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Web Survey Bibliography

Title Sequential or Simultaneous Multi-Mode? Results from Two Large Surveys of Electric Utility Consumers
Year 2014
Access date 28.08.2014
A recent meta-analysis of the response rates in 19 multi-modal surveys offering mail and web options indicated that a concurrent web option significantly lowered overall response
rates (Medway and Fulton, POQ, Winter 2012). The impact of sequential or simultaneous multi-modal survey approaches was analyzed by comparing results from the two most recent waves of a residential appliance saturation survey conducted for Southern Company. The survey, which is conducted at three-year intervals, was conducted in 2010, and data collection for the 2013 survey wave has just been completed, with samples of 15,000 randomly-selected customers in each wave. The following data collection approaches were used in the two survey waves:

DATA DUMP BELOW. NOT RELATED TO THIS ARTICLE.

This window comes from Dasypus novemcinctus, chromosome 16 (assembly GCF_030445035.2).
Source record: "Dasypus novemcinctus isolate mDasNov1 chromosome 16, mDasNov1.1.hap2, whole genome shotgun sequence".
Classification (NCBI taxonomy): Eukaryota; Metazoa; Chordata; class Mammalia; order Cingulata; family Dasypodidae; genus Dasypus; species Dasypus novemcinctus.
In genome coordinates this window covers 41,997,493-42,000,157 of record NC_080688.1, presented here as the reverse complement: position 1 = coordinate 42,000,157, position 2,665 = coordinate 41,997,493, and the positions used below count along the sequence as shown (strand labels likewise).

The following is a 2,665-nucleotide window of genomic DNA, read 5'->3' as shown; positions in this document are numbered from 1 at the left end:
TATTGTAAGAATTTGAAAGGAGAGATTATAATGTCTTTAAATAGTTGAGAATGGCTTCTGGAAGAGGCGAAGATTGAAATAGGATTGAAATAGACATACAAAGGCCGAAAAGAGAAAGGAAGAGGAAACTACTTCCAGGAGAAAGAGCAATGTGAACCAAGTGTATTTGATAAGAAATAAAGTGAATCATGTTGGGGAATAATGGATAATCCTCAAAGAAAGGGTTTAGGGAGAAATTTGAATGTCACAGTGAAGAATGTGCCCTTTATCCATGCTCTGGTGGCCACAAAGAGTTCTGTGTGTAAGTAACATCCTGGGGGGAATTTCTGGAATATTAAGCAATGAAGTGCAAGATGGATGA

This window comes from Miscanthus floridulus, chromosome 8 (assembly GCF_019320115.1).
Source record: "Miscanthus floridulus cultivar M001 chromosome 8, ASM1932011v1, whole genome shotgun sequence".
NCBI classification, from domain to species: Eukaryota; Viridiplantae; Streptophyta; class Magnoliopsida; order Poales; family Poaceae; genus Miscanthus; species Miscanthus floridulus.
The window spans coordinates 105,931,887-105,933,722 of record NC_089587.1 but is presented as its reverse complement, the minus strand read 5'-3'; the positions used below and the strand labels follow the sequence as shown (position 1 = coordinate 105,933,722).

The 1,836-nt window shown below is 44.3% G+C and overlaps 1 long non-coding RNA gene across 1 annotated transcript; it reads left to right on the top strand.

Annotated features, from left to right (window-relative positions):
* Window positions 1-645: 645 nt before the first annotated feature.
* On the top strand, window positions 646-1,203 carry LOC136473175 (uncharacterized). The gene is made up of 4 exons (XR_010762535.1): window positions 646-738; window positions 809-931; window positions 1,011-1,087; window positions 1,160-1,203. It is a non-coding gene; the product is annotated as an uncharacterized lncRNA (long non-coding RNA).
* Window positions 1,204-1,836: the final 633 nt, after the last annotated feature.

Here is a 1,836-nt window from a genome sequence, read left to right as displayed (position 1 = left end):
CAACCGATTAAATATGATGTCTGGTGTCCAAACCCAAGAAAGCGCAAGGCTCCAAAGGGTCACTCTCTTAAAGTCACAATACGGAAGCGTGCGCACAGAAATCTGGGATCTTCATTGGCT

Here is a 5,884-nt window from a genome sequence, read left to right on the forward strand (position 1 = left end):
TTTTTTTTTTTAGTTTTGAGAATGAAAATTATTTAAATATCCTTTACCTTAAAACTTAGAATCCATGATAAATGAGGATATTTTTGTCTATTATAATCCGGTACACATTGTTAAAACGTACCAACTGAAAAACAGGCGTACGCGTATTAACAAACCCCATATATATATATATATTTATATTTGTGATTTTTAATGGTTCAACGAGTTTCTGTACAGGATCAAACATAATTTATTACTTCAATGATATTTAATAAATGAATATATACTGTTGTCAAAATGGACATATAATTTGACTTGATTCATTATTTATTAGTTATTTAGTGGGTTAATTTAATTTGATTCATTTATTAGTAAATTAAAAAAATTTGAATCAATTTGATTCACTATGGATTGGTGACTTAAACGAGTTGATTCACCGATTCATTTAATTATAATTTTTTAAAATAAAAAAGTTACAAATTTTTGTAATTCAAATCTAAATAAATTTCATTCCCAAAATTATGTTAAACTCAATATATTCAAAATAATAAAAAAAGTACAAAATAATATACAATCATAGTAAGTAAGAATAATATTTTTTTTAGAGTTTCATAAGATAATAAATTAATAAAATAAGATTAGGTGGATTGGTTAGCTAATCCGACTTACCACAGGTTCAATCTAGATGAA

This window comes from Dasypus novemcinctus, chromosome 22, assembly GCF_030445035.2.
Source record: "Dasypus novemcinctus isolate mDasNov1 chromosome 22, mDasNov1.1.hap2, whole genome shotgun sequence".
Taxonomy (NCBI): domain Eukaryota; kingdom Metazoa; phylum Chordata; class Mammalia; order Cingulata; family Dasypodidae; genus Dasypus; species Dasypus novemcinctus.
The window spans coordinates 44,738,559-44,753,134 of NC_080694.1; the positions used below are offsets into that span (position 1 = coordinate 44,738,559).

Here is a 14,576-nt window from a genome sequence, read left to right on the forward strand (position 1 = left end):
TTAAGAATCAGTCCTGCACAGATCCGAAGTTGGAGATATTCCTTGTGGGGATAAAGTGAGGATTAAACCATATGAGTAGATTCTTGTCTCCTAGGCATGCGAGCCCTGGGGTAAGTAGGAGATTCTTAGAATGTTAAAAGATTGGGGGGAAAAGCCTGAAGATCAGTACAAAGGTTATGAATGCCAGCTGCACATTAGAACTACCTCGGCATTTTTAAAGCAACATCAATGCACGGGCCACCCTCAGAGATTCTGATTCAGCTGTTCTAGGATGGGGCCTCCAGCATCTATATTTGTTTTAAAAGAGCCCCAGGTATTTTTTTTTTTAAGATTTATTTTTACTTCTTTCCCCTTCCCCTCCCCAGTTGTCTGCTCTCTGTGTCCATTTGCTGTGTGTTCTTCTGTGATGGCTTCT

Simultaneous multi-mode: In 2010, the cover letters transmitting the original mail survey provided a URL and password at which the potential respondent could access the survey
online, rather than returning it by mail. This information was also included in a second mailing of the questionnaire to non-respondents.
 Mixed sequential/simultaneous multi-mode: In 2013, the survey began with an email invitations to approximately one-half of respondents for whom email addresses were available. A reminder email was sent several days later. Subsequently, mail survey packets were sent to all non-respondents, including both those who had and had not received the email invitation. The URL and a password to access the survey were included in both the initial and reminder cover letters for the mail survey.
There was an increase in the number of web surveys completed in 2013 compared with 2010 (703 and 476, respectively). However, the overall response rate decreased from 36.9% in 2010 to 29.9% in 2013. We are currently
Year of publication2014
Bibliographic typeConferences, workshops, tutorials, presentations

Web survey bibliography - The American Association for Public Opinion Research (AAPOR) 69th Annual Conference, 2014 (20)